Use baskets to put small items in so you do not have to search for small items like clippers and hair brushes, etc.
Wet your child’s shoelaces before tying them. You won’t have to re-tie them all day.
Put a steno pad (instead of a tear-off pad) and pen near your telephone. No more little pieces of paper.
Purchase indoor / outdoor olefin or propylene mats to catch incoming dirt.
“Everyday”-do an inventory task in your home: wash dishes, laundry, clean up, etc. Seems simple but if we stay on top of inventory items our family will keep running smoothly.
Allow children to only play with a few toys at a time. Small children become overwhelmed with too many toys.
Post a family calendar in the kitchen. Encourage everyone to use it . Post ministry events that will affect the whole family on it.
Purchase individual laundry baskets (assorted colors) so children can sort and put away laundry. If you have a 99 cent store close by you may be able to get assorted colors.
Guard against perfectionism: clean for hygienic reasons, not just for aesthetic beauty.
Label kids’ bureau drawers so they will put clothes in the right ones. Use pictures (i.e. from magazines) for small children who cannot read yet.
Post chores chart so everyone knows who is responsible for what job.
Put a ribbon on your car antenna so you can quickly locate where you parked your car in a mall or in a parking lot full of home-school vans.
Carry a calculator and coupon file with you to the supermarket.
Write down the aisles of your favorite supermarket. Photocopy it. Make your grocery list using the aisles as a guide. It will significantly cut down on your time in the store.
Make a master list of grocery staples. Post it on your refrigerator. Encourage everyone (within reason) to check off needed items.
Plan your menus with a “quick-meals” cookbook. Your local library has plenty. Try the ones for working mothers. You’d be surprised at the quick recipes we home-schooling moms can use.
Do your major cleaning in the Fall, not the Spring. Your efforts will last longer. Many mistakably believe Spring cleaning is best, but you should really deep clean in the Fall right before you’re about to close your home up for the winter.
Let the cleaning products do the work for you. Spray and wait for the chemicals to do the work. Always clean by circling the room like the hands on a clock.
Have a place for sale circulars. When a new one arrives, throw out the old one.
Open your mail near a wastebasket. Toss junk mail immediately.
Let your children make cards for friends’ and relatives’ birthdays and special occasions. They can also draw on old paper to make gift wrap.
Plan times to purge your family home files. Make it your goal to trash an outdated file each time you file a new file.
Instead of nagging, just state the obvious and give the person the opportunity to correct it. For instance, “I see socks on the living room floor.”
Give children their own small pitchers to pour their own juice or milk. This will help little ones feel more independent and keeps you from just jumping up to prepare them juice all the time.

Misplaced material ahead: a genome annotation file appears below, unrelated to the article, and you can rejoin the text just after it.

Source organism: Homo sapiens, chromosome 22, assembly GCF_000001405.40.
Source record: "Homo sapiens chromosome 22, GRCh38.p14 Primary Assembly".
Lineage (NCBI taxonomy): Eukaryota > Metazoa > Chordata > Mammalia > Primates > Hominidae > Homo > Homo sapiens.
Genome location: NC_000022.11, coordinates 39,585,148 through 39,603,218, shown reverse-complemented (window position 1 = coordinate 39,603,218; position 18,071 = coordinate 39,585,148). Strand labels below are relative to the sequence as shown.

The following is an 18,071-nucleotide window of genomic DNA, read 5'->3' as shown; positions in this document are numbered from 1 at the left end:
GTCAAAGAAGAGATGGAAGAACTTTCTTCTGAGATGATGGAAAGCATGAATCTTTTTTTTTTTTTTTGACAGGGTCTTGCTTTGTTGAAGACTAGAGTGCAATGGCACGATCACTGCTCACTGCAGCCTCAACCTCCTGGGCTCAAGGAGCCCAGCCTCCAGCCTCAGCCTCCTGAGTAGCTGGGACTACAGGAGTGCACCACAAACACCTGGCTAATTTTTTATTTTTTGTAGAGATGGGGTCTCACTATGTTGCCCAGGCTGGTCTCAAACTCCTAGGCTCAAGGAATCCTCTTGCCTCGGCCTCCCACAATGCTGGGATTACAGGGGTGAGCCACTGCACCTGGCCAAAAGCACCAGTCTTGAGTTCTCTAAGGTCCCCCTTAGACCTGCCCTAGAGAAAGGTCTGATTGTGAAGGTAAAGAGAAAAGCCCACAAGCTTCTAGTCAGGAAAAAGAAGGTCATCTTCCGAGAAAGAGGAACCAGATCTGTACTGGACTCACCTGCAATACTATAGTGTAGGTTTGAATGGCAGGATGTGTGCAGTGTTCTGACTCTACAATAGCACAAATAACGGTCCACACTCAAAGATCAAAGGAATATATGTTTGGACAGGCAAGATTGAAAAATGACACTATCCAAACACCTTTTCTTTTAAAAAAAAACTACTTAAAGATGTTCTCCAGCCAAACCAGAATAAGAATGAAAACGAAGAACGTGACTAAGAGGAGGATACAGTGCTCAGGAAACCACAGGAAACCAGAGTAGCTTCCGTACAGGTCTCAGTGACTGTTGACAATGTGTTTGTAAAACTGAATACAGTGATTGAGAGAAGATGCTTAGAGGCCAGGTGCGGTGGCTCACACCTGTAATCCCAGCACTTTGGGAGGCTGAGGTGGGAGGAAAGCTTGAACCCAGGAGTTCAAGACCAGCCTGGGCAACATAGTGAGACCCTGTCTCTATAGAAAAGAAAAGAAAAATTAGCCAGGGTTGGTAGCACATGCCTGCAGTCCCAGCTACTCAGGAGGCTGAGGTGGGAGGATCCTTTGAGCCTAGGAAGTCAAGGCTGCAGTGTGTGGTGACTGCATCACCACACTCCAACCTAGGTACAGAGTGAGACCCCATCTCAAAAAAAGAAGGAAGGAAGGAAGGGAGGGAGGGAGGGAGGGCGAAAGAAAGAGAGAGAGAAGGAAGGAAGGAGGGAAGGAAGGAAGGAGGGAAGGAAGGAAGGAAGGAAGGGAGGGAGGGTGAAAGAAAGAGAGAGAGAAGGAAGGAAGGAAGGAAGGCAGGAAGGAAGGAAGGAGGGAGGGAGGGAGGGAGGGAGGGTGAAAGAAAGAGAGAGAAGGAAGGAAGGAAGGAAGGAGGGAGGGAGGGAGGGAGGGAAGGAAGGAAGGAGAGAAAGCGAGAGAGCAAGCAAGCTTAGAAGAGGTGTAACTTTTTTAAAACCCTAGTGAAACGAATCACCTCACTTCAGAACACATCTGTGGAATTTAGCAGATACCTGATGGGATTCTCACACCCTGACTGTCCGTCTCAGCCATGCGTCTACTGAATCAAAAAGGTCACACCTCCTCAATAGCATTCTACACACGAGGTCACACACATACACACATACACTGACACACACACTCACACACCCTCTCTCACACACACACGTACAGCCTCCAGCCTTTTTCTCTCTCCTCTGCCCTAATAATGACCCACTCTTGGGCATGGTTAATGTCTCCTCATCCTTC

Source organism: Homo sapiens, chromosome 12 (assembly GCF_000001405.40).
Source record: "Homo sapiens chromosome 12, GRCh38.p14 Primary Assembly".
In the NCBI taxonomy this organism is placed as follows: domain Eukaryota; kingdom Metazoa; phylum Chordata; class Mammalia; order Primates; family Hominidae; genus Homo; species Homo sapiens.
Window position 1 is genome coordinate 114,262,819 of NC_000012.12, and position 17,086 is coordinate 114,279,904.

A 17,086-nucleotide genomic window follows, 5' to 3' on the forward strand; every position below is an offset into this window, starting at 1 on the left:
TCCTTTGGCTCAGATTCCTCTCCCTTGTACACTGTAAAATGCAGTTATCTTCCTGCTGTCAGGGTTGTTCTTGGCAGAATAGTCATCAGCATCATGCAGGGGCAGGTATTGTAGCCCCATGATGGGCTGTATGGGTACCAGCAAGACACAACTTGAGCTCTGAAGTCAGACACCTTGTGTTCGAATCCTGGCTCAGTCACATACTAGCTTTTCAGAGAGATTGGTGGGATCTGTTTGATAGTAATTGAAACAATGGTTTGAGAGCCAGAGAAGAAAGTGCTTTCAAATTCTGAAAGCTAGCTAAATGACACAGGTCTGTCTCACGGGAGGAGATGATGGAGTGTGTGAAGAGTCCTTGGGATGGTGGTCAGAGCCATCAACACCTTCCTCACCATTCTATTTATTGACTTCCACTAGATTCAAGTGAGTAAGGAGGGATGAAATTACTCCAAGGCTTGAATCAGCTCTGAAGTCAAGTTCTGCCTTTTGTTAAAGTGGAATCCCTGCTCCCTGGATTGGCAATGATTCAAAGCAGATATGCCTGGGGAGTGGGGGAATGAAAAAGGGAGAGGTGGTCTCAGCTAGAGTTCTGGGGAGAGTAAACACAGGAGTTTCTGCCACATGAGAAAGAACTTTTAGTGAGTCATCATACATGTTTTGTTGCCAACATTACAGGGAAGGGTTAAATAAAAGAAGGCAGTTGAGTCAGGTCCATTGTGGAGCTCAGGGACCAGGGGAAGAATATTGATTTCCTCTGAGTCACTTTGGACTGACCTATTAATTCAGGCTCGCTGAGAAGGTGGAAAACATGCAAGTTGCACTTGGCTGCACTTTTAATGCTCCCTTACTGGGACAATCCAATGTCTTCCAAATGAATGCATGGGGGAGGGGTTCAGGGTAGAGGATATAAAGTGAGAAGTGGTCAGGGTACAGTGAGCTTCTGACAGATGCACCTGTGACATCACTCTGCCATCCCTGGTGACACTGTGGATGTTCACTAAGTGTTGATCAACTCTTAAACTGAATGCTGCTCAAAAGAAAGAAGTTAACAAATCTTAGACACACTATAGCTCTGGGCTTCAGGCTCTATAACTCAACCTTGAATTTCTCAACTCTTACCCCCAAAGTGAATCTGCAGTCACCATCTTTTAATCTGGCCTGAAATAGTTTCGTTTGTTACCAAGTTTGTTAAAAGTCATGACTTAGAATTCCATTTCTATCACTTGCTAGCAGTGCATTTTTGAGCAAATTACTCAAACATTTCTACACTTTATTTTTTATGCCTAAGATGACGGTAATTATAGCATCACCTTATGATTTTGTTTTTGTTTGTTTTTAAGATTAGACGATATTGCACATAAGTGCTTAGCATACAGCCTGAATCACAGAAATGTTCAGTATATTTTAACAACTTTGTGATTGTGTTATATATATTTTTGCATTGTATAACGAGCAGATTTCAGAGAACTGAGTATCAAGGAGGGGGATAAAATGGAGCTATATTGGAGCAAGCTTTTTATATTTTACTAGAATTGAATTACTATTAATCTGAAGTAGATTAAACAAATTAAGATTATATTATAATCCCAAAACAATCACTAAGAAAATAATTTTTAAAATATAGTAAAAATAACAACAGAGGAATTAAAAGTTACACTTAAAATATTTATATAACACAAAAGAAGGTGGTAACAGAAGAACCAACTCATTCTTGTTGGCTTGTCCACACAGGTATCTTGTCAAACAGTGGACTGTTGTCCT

Assign teenagers (both male and female) a day to cook dinner. They should be responsible for planning, shopping, etc. This task teaches them budgeting skills and practical household management. Your daughters will be well prepared and your future daughter-in-laws will thank you.
Train pre-teens to plan, shop and prepare family meals. As teens, assign them the tasks. Assign them cooking days. Schedule the time to train your children in your household schedule.
Invest in a deep freezer. It reduces shopping time, and allows you to freeze meals. Plan to cook once a week. Make it a regular practice to prepare two portions of meals when cooking. You may also reach out to single people in your congregations or new mothers.
Purchase a daily planner / organizer for yourself. It does not have to be expensive, an ordinary small notebook will do. Carry it everywhere with you. Or get a Palm Pilot if you’re technically inclined.
Let your children wear home-school uniforms (i.e. sweat suits) that you don’t care if it gets hopelessly stained. Of course, you should have a separate set of church/ out of house activity clothes. We should represent the kingdom well.
Set the table for breakfast the night before church. Pack bags for church and place by the door.
Plan a family clean-up day regularly as part of the home-school routine.
Put a shower cleanser in your bathroom in a spray bottle so family members can use it easily. Add a little baby shampoo, it cuts body oil and will reduce scrubbing.
Purchase a book on child development so you know if your expectations of your child are reasonable.
Use nylon shower balls instead of washcloths. Get a different color for each family member. Toss shower balls in the laundry weekly to sterilize them.
Use watered down anti-bacterial soap in a pump for kids in the bathroom. They always pump too much anyway. (You can also substitute anti-bacterial dish washing detergent. It can also be more economical).
Make home-school box for kids. Put in pencils, crayons, rulers, etc. Items will always be handy. Older students should be responsible for their own school supplies.
Make incentive charts for young children to encourage household cooperation.
Put a folder in your kitchen or bedroom for children to place activity notes ( ie. AWANA, scouting information, test to be graded, Co-op, etc.)
State family rules in the affirmative instead of the negative. They sound less punitive.
Use paper plates, cups and bowls especially when you’ve had a hectic week.
If you don’t have a personal spot in your home create one. Make a basket and put in your favorite book, a journal, etc. Teach children not to disturb you in your special spot unless someone’s about to lose a limb or the fire department is at the front door.